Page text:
Free bus passes have health benefit, say researchers
Free bus passes for the elderly could be the way to go in Hong Kong to boost public health. Not only do they benefit the pocket, they also encourage older people to be more physically active, according to a new study published in the
American Journal of Public Health.
Imperial College London researchers reached this conclusion after analysing data from the National Travel Survey from 2005 to 2008. In April 2006, a bus pass scheme for people aged 60 and older began, entitling holders to free travel anywhere in England from 9.30am to 11pm on weekdays and all day on weekends and public holidays.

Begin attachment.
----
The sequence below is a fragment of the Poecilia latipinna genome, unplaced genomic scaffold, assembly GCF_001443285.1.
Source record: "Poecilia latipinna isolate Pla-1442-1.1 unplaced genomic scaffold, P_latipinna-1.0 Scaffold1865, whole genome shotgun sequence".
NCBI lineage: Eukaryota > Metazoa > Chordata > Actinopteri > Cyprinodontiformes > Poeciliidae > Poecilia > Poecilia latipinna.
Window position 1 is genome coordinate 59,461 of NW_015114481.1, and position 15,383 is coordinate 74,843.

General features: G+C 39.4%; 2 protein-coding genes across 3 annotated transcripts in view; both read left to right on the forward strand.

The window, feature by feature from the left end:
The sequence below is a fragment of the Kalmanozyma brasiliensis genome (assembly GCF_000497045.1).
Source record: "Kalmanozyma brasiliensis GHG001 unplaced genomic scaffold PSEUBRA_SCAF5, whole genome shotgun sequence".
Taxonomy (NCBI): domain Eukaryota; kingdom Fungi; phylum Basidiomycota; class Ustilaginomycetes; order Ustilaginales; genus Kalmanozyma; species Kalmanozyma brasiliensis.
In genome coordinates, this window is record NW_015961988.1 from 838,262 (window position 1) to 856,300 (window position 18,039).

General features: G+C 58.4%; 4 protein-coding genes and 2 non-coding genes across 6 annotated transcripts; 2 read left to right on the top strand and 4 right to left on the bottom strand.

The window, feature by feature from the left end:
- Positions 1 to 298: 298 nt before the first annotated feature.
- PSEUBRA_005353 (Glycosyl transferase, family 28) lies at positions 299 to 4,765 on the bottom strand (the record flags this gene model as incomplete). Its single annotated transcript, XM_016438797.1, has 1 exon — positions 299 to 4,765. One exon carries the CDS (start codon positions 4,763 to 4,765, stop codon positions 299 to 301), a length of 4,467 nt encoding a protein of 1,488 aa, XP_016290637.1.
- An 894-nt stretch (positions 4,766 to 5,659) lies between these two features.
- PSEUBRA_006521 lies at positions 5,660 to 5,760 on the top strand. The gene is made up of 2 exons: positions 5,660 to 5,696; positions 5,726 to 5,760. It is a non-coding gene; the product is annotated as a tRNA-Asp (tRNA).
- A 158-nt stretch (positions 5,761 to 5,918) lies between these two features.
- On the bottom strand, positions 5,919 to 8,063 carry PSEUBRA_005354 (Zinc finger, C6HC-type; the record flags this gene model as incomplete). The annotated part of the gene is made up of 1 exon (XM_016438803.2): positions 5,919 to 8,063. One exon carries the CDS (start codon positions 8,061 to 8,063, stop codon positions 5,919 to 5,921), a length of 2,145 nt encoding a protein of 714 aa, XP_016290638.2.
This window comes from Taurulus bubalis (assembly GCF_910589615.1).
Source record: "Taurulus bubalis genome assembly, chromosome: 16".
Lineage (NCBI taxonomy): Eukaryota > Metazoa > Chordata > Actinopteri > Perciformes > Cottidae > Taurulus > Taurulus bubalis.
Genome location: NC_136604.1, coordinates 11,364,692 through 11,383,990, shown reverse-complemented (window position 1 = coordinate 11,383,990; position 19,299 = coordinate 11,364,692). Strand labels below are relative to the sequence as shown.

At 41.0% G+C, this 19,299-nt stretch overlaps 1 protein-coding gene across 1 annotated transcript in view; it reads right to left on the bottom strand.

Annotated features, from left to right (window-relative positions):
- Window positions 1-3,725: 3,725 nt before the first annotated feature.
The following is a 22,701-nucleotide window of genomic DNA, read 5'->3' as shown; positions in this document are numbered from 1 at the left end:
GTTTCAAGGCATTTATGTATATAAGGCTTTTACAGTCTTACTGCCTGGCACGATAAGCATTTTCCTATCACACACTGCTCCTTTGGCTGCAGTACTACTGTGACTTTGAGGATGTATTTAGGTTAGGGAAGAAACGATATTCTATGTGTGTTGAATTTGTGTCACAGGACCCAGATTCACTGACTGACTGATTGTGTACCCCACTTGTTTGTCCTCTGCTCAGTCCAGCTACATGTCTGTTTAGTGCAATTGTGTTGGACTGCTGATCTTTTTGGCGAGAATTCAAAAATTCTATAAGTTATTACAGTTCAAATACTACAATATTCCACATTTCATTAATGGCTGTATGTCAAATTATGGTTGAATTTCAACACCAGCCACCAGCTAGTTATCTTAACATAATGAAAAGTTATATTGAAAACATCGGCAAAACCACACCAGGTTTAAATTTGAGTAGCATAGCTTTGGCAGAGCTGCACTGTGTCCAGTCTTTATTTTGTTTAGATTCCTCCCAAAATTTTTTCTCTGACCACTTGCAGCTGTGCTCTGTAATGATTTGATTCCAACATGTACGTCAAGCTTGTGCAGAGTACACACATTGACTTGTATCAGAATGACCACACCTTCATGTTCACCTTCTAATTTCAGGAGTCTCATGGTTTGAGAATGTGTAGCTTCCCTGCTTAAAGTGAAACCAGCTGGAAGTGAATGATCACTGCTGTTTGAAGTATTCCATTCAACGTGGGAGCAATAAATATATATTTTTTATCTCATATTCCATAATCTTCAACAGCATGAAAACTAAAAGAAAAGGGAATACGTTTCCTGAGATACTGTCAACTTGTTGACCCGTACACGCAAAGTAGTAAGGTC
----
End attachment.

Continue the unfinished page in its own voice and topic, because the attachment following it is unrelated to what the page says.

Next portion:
In a poll of 16,911 people 60 and older, the researchers found that those - both wealthier and poorer - with a bus pass are more likely to walk frequently and take more journeys by "active travel", which is defined as walking, cycling or using public transport.
Previous research has shown that 15 minutes of moderate daily exercise, or even just walking to and from bus stops, is associated with a 12 per cent lower risk of earlier death in people over the age of 60.
In Hong Kong, the elderly (defined as being 65 and older) don't travel for free but pay a concessionary rate of HK$2 per trip for most public transport services. This scheme, which also applies to eligible people with disabilities, was launched on June 28 and is being rolled out in three phases until the first quarter of next year. Each phase adds more transport options.
But the English scheme is facing pressure to be scrapped, as it costs £1.1 billion (HK$13.8 billion) a year.